Health and Human Services Secretary Sylvia M. Burwell has announced a declaration under the Public Readiness and Emergency Preparedness (PREP) Act to facilitate the development and availability of experimental Ebola vaccines. This declaration is intended to assist in the global community's effort to help combat the current epidemic in West Africa and help prevent future outbreaks there.
The declaration provides immunity under U.S. law against legal claims related to the manufacturing, testing, development, distribution and administration of three vaccines for Ebola virus disease. It does not, generally, provide immunity for a claim brought in a court outside the U.S.
For many years, the U.S. has encouraged vaccine development by managing liability and compensation, starting with the National Childhood Vaccine Injury Act of 1986. The PREP Act was designed to facilitate the development of medical countermeasures to respond to urgent public health needs, including the development of critical vaccines like those to prevent the spread of Ebola. This U.S. declaration under the PREP act is part of a global dialogue to address these issues in the U.S., and other countries where the vaccine is being developed, manufactured and potentially used.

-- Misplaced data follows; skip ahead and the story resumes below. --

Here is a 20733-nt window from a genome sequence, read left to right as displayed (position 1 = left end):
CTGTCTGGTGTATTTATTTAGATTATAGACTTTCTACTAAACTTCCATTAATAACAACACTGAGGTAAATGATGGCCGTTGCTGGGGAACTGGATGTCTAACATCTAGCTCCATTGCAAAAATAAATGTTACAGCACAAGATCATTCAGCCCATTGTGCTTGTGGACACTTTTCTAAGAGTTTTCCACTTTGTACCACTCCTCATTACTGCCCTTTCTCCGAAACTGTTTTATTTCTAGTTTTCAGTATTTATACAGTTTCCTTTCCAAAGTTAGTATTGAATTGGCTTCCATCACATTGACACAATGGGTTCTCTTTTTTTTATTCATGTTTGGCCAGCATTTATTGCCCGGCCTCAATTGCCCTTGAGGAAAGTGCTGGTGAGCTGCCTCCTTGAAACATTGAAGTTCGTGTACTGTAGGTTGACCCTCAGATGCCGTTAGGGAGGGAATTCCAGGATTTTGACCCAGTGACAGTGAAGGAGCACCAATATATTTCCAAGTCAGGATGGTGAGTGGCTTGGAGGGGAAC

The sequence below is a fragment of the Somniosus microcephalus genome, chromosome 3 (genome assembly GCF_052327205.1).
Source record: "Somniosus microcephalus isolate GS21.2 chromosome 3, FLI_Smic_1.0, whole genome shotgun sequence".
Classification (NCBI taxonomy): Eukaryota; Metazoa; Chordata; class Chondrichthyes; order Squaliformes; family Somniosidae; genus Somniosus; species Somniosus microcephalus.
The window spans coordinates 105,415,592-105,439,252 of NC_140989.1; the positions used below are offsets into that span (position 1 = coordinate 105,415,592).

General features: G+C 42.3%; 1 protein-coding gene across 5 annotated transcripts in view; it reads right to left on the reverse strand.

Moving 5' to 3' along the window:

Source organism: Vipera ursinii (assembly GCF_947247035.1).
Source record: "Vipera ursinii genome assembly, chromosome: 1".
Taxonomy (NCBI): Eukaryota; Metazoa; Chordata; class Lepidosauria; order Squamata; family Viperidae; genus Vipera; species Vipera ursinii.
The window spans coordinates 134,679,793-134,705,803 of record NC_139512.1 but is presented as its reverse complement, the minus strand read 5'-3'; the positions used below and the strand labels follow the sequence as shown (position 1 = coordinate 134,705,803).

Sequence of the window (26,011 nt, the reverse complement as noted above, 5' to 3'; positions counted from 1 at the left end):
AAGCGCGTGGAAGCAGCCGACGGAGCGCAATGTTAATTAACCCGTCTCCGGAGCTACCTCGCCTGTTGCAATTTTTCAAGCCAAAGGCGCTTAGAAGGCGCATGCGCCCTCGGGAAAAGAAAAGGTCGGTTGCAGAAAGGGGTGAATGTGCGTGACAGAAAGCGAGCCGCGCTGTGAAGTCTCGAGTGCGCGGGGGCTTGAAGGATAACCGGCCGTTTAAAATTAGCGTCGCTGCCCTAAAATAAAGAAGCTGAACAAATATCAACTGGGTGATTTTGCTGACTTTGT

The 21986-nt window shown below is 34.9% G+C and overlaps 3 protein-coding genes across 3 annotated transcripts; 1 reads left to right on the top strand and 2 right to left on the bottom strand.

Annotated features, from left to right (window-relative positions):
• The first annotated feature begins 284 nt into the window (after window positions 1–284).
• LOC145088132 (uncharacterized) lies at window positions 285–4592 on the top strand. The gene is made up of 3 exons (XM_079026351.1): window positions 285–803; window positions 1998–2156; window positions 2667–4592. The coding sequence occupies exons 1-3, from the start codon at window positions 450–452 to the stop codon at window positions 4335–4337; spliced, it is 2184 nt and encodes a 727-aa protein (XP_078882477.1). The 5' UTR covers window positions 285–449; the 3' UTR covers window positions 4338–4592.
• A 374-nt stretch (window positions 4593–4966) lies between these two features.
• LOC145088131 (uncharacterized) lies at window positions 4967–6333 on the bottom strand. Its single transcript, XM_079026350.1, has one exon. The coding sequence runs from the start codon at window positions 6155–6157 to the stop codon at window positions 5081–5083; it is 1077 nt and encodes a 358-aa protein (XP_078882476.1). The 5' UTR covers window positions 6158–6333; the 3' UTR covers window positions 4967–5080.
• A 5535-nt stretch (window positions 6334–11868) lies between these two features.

"My strong hope in issuing this PREP Act declaration in the U.S. is that other nations also will enact appropriate liability protection and compensation legislation," said Burwell. "As a global community, we must ensure that legitimate concerns about liability do not hold back the possibility of developing an Ebola vaccine, an essential strategy in our global response to the Ebola epidemic in West Africa."
The PREP Act declaration is expected to strengthen the incentive to conduct research and spur development, manufacturing and the potential use of the vaccines in large scale vaccination campaigns in West Africa. The PREP Act declaration provides legal protection under U.S. law for three vaccine candidates:
Similar PREP Act declarations have been issued, revised or renewed 14 times since the act was signed in 2005. Past declarations have covered vaccines used in H5N1 pandemic influenza clinical trials in 2008, products related to the H1N1 influenza pandemic in 2009 and the development and manufacturing of antitoxins to treat botulism in 2008.